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Obama to Consider Deep Reductions to Launch-Ready Nuclear Force

Technicians prepare to transfer a U.S. W-76 nuclear warhead, a weapon deployed on the country's Trident 2 D-5 submarine-launched ballistic missiles. The Pentagon has formulated at least three plans for significantly cutting the quantity of strategic nuclear warheads fielded on U.S. missiles and bombers (U.S. National Nuclear Security Administration photo). Technicians prepare to transfer a U.S. W-76 nuclear warhead, a weapon deployed on the country's Trident 2 D-5 submarine-launched ballistic missiles. The Pentagon has formulated at least three plans for significantly cutting the quantity of strategic nuclear warheads fielded on U.S. missiles and bombers (U.S. National Nuclear Security Administration photo).

The U.S. Defense Department has drafted three proposals for significantly reducing how many strategic nuclear warheads the nation maintains on its launch-ready missiles and aircraft, laying the groundwork for a decisive move by President Obama to curb U.S. reliance on nuclear weapons in the thick of this year's electoral race, the Associated Press reported on Tuesday (see GSN, Feb. 14).

The proposals would respectively lower the number of nuclear warheads the United States maintains on delivery vehicles to ranges between 1,000 and 1,100,  700 and 800, or 300 and 400, a legislative staff member and a former federal employee said. An arms control treaty with Russia now commits the United States by 2018 to reduce deployment of strategic nuclear warheads to 1,550 (see GSN, Feb. 13).

President Obama has yet to formally receive the proposals, National Security Council spokesman Tommy Vietor said on Tuesday.

News of the plans marked the first public disclosure of specific nuclear force curbs under consideration by the Obama's administration, but the president has expressed support for such cuts, according to AP. Obama pledged in an April 2009 speech in Prague to "put an end to Cold War thinking" and "reduce the role of nuclear weapons in our national security strategy."

Pentagon spokesman George Little refused to address the proposed deployment curbs, which remain confidential, but he acknowledged the president had asked the department to prepare a number of "alternative approaches" to executing the nuclear arsenal's function in supporting the nation's security.

The nation's quantity of launch-ready warheads has exceeded 300 since 1950, near the start of a Cold War buildup that went above 12,000 weapons in the years immediately prior to the Soviet Union's collapse. The United States was maintaining fewer than 5,000 warheads on delivery systems as of 2003.

An effort by Washington to pursue such curbs as part of a potential new arms control deal with Moscow is considered most probable, though unilateral U.S. nuclear force curbs are possible, according to AP.

"The administration is absolutely correct to look at deep cuts like this. The United States does not rely on nuclear weapons as a central part of our security," said Stephen Young, a senior expert with the Union of Concerned Scientists, which advocates for arms control.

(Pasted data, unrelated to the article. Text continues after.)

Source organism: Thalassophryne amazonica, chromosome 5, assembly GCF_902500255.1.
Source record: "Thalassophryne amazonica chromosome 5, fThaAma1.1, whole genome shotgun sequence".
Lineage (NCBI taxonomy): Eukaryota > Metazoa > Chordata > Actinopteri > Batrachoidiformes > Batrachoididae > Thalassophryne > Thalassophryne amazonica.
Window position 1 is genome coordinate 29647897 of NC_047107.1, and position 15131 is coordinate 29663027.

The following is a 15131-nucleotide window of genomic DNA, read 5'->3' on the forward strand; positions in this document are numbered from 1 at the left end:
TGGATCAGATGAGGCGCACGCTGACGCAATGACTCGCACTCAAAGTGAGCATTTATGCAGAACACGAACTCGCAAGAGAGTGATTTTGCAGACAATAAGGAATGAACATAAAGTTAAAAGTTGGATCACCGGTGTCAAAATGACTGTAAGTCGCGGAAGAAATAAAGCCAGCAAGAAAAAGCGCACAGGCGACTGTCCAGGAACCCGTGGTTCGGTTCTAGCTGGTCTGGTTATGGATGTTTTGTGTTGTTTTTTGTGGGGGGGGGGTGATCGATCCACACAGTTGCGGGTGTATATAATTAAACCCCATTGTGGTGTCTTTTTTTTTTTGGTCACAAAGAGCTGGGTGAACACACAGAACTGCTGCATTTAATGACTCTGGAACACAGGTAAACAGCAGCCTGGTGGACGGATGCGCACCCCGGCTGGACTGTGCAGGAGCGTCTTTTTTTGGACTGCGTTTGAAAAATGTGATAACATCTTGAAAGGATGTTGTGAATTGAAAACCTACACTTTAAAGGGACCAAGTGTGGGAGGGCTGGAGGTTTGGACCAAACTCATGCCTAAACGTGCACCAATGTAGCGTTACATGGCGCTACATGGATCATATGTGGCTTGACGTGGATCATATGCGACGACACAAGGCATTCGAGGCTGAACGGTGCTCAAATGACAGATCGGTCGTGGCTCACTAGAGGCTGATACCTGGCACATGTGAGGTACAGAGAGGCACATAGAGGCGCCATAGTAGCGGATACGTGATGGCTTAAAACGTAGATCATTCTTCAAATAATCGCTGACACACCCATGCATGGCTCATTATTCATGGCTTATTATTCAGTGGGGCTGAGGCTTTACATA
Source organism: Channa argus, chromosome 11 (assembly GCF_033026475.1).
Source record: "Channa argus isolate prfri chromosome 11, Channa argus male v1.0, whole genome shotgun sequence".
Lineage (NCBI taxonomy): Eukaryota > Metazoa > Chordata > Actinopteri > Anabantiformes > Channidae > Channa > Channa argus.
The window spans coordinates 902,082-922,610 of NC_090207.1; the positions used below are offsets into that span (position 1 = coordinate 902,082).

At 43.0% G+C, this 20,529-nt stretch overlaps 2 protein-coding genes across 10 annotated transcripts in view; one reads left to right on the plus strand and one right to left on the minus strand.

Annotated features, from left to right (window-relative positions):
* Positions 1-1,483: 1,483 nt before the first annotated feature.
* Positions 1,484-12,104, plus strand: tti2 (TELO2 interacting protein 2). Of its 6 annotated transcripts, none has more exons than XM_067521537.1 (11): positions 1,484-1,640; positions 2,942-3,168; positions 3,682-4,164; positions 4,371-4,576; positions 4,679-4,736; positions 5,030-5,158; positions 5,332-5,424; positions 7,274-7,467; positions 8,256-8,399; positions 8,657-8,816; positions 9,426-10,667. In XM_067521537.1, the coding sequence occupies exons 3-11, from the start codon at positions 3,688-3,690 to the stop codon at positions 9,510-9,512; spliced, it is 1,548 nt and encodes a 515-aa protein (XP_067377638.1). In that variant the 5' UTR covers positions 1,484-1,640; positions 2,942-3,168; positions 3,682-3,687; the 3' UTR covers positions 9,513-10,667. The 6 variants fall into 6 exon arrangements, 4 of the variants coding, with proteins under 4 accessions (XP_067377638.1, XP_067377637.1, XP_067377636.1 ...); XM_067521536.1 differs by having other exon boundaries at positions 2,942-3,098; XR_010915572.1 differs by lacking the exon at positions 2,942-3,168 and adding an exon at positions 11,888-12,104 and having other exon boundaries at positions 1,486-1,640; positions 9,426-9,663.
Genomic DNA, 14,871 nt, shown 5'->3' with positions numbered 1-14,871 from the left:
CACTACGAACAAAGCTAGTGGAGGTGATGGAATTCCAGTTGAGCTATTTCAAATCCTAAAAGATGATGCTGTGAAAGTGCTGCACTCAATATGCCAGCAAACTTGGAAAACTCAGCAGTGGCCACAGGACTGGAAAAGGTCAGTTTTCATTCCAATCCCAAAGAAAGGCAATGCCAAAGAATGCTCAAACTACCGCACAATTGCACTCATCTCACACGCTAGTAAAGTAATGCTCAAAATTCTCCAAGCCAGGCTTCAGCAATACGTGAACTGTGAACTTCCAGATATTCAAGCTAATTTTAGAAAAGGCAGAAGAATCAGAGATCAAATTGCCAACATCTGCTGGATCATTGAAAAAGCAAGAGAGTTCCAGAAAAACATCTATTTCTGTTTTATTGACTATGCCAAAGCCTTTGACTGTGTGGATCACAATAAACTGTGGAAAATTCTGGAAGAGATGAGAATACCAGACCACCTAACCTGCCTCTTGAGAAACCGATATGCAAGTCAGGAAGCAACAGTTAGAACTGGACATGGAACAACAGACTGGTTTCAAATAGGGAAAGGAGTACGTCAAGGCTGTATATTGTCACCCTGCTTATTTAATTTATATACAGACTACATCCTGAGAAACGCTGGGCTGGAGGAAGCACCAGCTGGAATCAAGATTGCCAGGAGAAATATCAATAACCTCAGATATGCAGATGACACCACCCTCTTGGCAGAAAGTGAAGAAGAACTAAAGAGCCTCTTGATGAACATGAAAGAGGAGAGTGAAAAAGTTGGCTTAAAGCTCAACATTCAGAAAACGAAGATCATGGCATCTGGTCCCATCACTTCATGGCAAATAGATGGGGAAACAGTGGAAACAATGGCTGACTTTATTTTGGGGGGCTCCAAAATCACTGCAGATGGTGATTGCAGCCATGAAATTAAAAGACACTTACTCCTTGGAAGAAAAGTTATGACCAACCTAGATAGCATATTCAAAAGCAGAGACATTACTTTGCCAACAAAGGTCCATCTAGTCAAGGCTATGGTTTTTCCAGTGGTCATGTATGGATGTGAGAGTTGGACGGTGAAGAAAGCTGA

The administration in 2011 began examining potential U.S. nuclear force reductions beyond those required by the New START pact, which entered into force last February. New START requires each government by 2018 to reduce deployment of strategic nuclear warheads to 1,550, down from a cap of 2,200 mandated by next year under an older treaty. It also limits the number of fielded strategic warhead delivery platforms to 700, with an additional 100 systems permitted in reserve.

Obama is set in the near future to receive the reduction plans, and his resulting decisions on the proposals would inform the preparation of a new strategic nuclear war plan by the Defense Department (see GSN, Jan. 24).

The U.S. nuclear force is "poorly suited" for problems involving "unfriendly regimes seeking nuclear weapons," according to a 2-year-old department-led study of U.S. nuclear forces and capabilities (see GSN, April 6, 2010). The document was apparently referring to Iran, according to AP.

It was uncertain how the Pentagon arrived at the specific deployment reduction proposals, AP reported.

A 300-warhead arsenal might meet U.S. defense needs in the presence of a multilateral arms control regime with robust verification mechanisms; further U.S. conventional forces with a worldwide range; and "hypothetically excellent" U.S. antimissile measures, RAND specialist Paul Davis wrote in a study published last October, as the government was beginning its nuclear force assessment.

Three Air Force experts in a 2010 Strategic Studies Quarterly assessment said a fielded 311-warhead nuclear arsenal would meet U.S. requirements, regardless of whether Russia made separate reductions.

Deep deployment curbs could pave the way for eliminating one leg of the U.S. "triad" of land-, air-, and sea-based nuclear-weapon delivery systems, according to AP (see GSN, Jan. 30).

Conservatives, though, have voiced concerns over the potential for such atomic arsenal reductions to undercut the nation's extended deterrence commitments to nations including Japan, South Korea and Turkey, potentially encouraging them to pursue their own nuclear-weapon capacities. In addition, they have raised concerns about nuclear force modernization efforts under way in countries including Russia and China (Robert Burns, Associated Press/Google News, Feb. 14).

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